Francis Davies argues with himself in public about writing, books, and more.
You could be forgiven for mistaking Scorn for an action survival horror FPS. It is not. It is a surrealist art-inspired existentialist puzzler. There’s a whole academic distinction between the subtleties of horror and terror, but to forego misplaced concerns given their contextual irrelevance, Scorn is very much a slow-burn experience. In keeping with the visual themes, it seems more inclined towards burrowing under your skin than providing a palpitation-provoking distraction. How well it achieves that goal is going to be utterly dependent on what you came looking for.
There’s something sublimely creepy about Innsmouth. Perhaps more so than most other settings in his mythos. Lovecraft fans pored through the extended excuse for a lore-dump that constitutes The Mountains of Madness. Arkham is always described in theatrical gothic tones, all sharp steeples and dark alleys where learned men guard vaults of mind-shattering knowledge in the concealed corners of university archives by day, and unknowable things stalk the shadows in the night. And don’t discount Dunwich; a quaint forgotten backwater where inbred rustics tend to themselves and attempt to avoid having their homes flattened by the offspring of cooped up farmers daughters with tentacle fetishes, and outer gods with too much to say on the subject of gates and keys and so on.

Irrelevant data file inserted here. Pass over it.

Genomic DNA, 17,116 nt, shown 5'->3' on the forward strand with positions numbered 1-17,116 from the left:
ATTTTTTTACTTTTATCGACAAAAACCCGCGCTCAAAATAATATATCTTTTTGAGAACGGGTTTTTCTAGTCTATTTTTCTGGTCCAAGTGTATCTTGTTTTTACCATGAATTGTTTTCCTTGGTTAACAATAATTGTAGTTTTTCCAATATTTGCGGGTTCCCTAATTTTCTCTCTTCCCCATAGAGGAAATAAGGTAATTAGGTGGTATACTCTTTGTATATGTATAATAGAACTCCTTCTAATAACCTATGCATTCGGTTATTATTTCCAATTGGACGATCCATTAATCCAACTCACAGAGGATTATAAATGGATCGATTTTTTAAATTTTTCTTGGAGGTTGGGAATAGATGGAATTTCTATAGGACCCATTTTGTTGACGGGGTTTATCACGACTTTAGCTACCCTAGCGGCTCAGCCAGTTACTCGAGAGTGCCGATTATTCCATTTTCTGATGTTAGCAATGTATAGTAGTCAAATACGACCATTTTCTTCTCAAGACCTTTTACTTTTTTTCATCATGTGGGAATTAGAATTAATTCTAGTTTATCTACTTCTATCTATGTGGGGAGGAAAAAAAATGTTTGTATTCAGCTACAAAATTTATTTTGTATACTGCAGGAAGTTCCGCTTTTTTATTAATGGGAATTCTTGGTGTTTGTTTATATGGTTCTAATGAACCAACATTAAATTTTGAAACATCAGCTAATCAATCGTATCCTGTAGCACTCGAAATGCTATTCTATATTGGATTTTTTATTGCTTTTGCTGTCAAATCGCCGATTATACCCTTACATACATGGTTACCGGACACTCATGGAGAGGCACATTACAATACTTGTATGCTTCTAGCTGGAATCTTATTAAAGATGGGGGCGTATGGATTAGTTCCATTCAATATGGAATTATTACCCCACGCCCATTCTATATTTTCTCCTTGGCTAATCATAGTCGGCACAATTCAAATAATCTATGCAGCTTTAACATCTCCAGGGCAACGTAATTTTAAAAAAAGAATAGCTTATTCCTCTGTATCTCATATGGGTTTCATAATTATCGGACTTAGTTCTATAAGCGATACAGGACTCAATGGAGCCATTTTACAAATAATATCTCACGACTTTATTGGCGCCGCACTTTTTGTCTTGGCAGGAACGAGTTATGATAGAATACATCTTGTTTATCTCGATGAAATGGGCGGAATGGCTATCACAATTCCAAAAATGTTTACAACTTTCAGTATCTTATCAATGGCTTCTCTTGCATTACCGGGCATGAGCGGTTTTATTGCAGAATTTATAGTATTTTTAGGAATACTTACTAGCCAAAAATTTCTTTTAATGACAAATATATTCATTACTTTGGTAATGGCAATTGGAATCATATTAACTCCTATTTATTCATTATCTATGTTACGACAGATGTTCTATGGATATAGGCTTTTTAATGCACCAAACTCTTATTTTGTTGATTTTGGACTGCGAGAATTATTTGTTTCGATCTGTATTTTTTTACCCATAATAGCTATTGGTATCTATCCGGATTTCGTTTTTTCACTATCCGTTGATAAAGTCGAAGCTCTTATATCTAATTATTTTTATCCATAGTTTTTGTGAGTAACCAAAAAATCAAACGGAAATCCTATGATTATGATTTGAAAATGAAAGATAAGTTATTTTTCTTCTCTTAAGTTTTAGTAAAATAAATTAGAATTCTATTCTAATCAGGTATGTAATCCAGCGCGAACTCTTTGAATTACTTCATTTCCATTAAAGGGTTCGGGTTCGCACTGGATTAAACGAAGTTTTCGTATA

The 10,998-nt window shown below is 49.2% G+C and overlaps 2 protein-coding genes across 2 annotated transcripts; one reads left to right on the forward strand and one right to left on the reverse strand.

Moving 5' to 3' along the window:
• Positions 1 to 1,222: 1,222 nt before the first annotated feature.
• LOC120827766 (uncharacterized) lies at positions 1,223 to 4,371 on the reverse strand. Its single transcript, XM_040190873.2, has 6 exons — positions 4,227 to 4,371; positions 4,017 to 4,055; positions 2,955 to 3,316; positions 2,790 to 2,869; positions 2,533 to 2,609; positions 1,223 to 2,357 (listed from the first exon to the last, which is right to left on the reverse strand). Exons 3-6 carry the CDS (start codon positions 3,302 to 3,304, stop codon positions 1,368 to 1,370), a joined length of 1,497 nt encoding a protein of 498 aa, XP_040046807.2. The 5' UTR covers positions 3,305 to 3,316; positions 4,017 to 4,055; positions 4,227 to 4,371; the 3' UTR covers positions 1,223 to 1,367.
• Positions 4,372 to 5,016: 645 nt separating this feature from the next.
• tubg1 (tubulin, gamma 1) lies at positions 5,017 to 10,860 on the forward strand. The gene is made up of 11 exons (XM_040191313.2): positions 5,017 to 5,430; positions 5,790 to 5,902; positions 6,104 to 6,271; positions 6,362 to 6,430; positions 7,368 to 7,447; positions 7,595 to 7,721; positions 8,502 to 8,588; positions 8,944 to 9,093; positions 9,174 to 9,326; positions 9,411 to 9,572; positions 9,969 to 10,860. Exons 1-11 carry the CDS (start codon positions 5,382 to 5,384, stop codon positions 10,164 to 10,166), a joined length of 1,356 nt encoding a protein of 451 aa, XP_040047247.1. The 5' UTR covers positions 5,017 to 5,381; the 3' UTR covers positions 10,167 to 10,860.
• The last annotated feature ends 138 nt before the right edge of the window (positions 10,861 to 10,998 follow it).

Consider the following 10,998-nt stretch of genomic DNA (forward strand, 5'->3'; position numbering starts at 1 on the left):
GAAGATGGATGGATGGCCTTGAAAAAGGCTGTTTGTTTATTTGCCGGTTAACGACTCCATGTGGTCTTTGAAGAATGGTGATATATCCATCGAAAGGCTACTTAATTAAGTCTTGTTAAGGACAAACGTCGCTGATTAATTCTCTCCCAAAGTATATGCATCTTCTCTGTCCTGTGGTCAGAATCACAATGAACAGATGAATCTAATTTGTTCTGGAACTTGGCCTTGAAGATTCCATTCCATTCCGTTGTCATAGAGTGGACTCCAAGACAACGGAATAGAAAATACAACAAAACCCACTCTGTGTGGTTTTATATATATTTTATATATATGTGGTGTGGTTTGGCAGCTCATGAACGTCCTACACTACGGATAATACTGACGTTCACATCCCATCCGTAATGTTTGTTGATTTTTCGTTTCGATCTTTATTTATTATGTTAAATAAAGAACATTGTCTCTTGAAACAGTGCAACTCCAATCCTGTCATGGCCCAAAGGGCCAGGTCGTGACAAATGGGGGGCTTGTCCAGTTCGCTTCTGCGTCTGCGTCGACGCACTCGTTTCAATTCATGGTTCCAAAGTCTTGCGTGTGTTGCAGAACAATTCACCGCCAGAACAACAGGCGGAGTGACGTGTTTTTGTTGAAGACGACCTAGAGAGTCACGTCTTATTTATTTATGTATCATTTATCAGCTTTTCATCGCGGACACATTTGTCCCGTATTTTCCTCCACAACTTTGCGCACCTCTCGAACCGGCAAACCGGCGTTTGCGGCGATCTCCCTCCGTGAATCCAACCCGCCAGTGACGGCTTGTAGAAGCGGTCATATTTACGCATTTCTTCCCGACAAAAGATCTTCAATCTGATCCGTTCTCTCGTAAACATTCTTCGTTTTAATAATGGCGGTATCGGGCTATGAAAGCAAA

The aesthetic of the first Quake persists. But it’s worth considering whether the suggestion that there might be a story lurking in the background, is the very thing that has kept Quake in public consciousness over the years.